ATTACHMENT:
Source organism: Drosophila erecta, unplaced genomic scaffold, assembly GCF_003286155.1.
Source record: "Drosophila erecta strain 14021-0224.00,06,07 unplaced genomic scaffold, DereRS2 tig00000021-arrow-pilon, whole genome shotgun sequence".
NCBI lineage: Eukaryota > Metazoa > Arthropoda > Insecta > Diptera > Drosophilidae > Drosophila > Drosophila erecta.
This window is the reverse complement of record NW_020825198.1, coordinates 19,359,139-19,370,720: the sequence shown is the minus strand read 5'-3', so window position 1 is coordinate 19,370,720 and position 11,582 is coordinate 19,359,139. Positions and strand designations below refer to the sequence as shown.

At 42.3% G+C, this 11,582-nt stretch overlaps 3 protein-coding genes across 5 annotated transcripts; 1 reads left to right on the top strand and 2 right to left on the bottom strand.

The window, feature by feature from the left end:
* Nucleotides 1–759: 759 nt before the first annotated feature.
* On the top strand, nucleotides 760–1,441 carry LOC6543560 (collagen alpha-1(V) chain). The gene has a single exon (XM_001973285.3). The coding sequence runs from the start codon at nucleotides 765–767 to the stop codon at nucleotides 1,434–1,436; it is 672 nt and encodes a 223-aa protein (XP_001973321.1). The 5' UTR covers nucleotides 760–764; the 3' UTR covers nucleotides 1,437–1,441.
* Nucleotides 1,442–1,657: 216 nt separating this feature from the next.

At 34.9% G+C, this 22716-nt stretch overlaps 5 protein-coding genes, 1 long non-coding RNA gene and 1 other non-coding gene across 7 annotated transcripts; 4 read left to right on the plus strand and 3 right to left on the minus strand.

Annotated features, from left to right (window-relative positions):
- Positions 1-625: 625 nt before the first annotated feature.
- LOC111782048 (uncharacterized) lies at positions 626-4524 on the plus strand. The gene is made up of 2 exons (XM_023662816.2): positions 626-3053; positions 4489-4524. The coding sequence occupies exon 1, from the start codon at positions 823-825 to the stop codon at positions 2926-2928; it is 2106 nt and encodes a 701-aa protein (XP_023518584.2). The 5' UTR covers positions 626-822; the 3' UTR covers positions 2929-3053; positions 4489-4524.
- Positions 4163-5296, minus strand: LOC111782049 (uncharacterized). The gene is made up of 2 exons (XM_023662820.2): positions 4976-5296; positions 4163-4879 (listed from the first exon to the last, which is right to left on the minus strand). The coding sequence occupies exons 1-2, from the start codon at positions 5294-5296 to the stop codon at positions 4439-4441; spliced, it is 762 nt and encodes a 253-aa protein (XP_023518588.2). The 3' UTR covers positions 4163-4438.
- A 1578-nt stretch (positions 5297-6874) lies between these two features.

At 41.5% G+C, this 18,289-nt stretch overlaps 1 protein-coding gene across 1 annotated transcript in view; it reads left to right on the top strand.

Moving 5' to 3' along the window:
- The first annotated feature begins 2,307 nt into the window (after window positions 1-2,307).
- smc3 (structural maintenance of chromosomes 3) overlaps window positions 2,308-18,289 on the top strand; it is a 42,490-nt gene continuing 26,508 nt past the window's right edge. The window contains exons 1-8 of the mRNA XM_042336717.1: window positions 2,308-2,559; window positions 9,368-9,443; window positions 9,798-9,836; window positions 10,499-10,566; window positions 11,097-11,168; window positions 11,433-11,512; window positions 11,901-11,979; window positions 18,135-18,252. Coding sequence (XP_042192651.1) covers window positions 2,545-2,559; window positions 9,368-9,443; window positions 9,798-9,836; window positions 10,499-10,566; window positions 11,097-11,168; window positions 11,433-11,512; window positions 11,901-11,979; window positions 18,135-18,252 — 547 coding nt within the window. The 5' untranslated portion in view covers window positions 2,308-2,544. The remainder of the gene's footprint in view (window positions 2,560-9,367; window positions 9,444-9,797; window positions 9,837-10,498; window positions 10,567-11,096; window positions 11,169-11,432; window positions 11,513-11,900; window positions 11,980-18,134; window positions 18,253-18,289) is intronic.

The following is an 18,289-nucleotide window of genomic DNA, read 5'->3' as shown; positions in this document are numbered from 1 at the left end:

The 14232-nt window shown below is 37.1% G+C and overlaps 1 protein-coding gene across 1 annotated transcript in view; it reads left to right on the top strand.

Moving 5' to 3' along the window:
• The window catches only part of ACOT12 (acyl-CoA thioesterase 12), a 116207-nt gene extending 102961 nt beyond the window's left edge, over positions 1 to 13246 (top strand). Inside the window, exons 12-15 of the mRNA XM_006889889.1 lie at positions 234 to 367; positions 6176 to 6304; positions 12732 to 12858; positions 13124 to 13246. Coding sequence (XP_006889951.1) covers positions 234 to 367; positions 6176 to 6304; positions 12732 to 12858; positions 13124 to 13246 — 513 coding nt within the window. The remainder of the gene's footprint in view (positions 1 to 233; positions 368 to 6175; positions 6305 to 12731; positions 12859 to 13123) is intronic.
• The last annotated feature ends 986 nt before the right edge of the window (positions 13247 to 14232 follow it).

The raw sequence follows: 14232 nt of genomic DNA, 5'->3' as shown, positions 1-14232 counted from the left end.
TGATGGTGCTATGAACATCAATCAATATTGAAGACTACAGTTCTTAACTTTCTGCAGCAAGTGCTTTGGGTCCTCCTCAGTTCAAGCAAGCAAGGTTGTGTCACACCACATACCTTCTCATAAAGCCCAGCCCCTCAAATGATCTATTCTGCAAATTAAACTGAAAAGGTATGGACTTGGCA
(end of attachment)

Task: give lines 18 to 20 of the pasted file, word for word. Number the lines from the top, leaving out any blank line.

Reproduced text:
- The first annotated feature begins 2,307 nt into the window (after window positions 1-2,307).
- smc3 (structural maintenance of chromosomes 3) overlaps window positions 2,308-18,289 on the top strand; it is a 42,490-nt gene continuing 26,508 nt past the window's right edge. The window contains exons 1-8 of the mRNA XM_042336717.1: window positions 2,308-2,559; window positions 9,368-9,443; window positions 9,798-9,836; window positions 10,499-10,566; window positions 11,097-11,168; window positions 11,433-11,512; window positions 11,901-11,979; window positions 18,135-18,252. Coding sequence (XP_042192651.1) covers window positions 2,545-2,559; window positions 9,368-9,443; window positions 9,798-9,836; window positions 10,499-10,566; window positions 11,097-11,168; window positions 11,433-11,512; window positions 11,901-11,979; window positions 18,135-18,252 — 547 coding nt within the window. The 5' untranslated portion in view covers window positions 2,308-2,544. The remainder of the gene's footprint in view (window positions 2,560-9,367; window positions 9,444-9,797; window positions 9,837-10,498; window positions 10,567-11,096; window positions 11,169-11,432; window positions 11,513-11,900; window positions 11,980-18,134; window positions 18,253-18,289) is intronic.

The following is an 18,289-nucleotide window of genomic DNA, read 5'->3' as shown; positions in this document are numbered from 1 at the left end: